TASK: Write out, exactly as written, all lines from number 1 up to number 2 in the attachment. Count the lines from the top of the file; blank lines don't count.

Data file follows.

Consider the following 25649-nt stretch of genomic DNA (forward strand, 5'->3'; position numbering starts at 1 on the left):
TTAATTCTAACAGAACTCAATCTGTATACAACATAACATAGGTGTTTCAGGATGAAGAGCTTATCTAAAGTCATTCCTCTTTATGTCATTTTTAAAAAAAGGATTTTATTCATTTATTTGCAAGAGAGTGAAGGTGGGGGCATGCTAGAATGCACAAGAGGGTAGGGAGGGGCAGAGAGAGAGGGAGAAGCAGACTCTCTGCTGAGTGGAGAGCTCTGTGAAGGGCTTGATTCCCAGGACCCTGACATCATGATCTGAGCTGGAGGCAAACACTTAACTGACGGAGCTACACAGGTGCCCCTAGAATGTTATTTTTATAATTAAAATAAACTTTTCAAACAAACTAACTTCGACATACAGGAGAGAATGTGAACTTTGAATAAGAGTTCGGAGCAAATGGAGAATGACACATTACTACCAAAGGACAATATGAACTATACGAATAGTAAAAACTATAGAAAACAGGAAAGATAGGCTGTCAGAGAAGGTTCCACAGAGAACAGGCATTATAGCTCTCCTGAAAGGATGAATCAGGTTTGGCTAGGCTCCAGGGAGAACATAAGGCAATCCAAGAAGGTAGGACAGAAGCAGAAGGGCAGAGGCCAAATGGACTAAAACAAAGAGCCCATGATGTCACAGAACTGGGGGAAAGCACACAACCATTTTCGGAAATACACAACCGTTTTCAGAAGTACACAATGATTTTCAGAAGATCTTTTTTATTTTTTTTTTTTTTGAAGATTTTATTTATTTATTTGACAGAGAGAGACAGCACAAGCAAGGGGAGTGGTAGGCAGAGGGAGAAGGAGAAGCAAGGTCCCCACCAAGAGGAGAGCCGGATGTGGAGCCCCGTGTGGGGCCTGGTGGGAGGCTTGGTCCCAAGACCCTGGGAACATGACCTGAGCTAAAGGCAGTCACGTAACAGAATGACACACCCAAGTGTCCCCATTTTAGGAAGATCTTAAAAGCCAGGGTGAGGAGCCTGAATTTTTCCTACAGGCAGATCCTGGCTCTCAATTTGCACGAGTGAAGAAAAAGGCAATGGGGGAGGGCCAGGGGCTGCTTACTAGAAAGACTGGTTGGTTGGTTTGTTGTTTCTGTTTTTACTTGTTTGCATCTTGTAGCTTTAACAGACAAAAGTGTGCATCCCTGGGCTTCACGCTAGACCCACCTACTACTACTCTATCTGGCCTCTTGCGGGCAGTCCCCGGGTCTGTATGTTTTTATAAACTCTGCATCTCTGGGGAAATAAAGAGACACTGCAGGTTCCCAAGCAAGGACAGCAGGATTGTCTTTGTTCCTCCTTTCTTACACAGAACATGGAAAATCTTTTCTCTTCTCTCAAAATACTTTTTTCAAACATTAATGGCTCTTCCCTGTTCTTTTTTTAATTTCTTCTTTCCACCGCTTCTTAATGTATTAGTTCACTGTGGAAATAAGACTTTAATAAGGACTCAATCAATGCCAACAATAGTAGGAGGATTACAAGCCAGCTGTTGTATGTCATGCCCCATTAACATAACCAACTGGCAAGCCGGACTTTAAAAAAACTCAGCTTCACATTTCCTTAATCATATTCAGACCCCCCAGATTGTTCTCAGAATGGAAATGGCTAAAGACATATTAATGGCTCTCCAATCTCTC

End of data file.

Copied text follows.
Consider the following 25649-nt stretch of genomic DNA (forward strand, 5'->3'; position numbering starts at 1 on the left):
TTAATTCTAACAGAACTCAATCTGTATACAACATAACATAGGTGTTTCAGGATGAAGAGCTTATCTAAAGTCATTCCTCTTTATGTCATTTTTAAAAAAAGGATTTTATTCATTTATTTGCAAGAGAGTGAAGGTGGGGGCATGCTAGAATGCACAAGAGGGTAGGGAGGGGCAGAGAGAGAGGGAGAAGCAGACTCTCTGCTGAGTGGAGAGCTCTGTGAAGGGCTTGATTCCCAGGACCCTGACATCATGATCTGAGCTGGAGGCAAACACTTAACTGACGGAGCTACACAGGTGCCCCTAGAATGTTATTTTTATAATTAAAATAAACTTTTCAAACAAACTAACTTCGACATACAGGAGAGAATGTGAACTTTGAATAAGAGTTCGGAGCAAATGGAGAATGACACATTACTACCAAAGGACAATATGAACTATACGAATAGTAAAAACTATAGAAAACAGGAAAGATAGGCTGTCAGAGAAGGTTCCACAGAGAACAGGCATTATAGCTCTCCTGAAAGGATGAATCAGGTTTGGCTAGGCTCCAGGGAGAACATAAGGCAATCCAAGAAGGTAGGACAGAAGCAGAAGGGCAGAGGCCAAATGGACTAAAACAAAGAGCCCATGATGTCACAGAACTGGGGGAAAGCACACAACCATTTTCGGAAATACACAACCGTTTTCAGAAGTACACAATGATTTTCAGAAGATCTTTTTTATTTTTTTTTTTTTTGAAGATTTTATTTATTTATTTGACAGAGAGAGACAGCACAAGCAAGGGGAGTGGTAGGCAGAGGGAGAAGGAGAAGCAAGGTCCCCACCAAGAGGAGAGCCGGATGTGGAGCCCCGTGTGGGGCCTGGTGGGAGGCTTGGTCCCAAGACCCTGGGAACATGACCTGAGCTAAAGGCAGTCACGTAACAGAATGACACACCCAAGTGTCCCCATTTTAGGAAGATCTTAAAAGCCAGGGTGAGGAGCCTGAATTTTTCCTACAGGCAGATCCTGGCTCTCAATTTGCACGAGTGAAGAAAAAGGCAATGGGGGAGGGCCAGGGGCTGCTTACTAGAAAGACTGGTTGGTTGGTTTGTTGTTTCTGTTTTTACTTGTTTGCATCTTGTAGCTTTAACAGACAAAAGTGTGCATCCCTGGGCTTCACGCTAGACCCACCTACTACTACTCTATCTGGCCTCTTGCGGGCAGTCCCCGGGTCTGTATGTTTTTATAAACTCTGCATCTCTGGGGAAATAAAGAGACACTGCAGGTTCCCAAGCAAGGACAGCAGGATTGTCTTTGTTCCTCCTTTCTTACACAGAACATGGAAAATCTTTTCTCTTCTCTCAAAATACTTTTTTCAAACATTAATGGCTCTTCCCTGTTCTTTTTTTAATTTCTTCTTTCCACCGCTTCTTAATGTATTAGTTCACTGTGGAAATAAGACTTTAATAAGGACTCAATCAATGCCAACAATAGTAGGAGGATTACAAGCCAGCTGTTGTATGTCATGCCCCATTAACATAACCAACTGGCAAGCCGGACTTTAAAAAAACTCAGCTTCACATTTCCTTAATCATATTCAGACCCCCCAGATTGTTCTCAGAATGGAAATGGCTAAAGACATATTAATGGCTCTCCAATCTCTC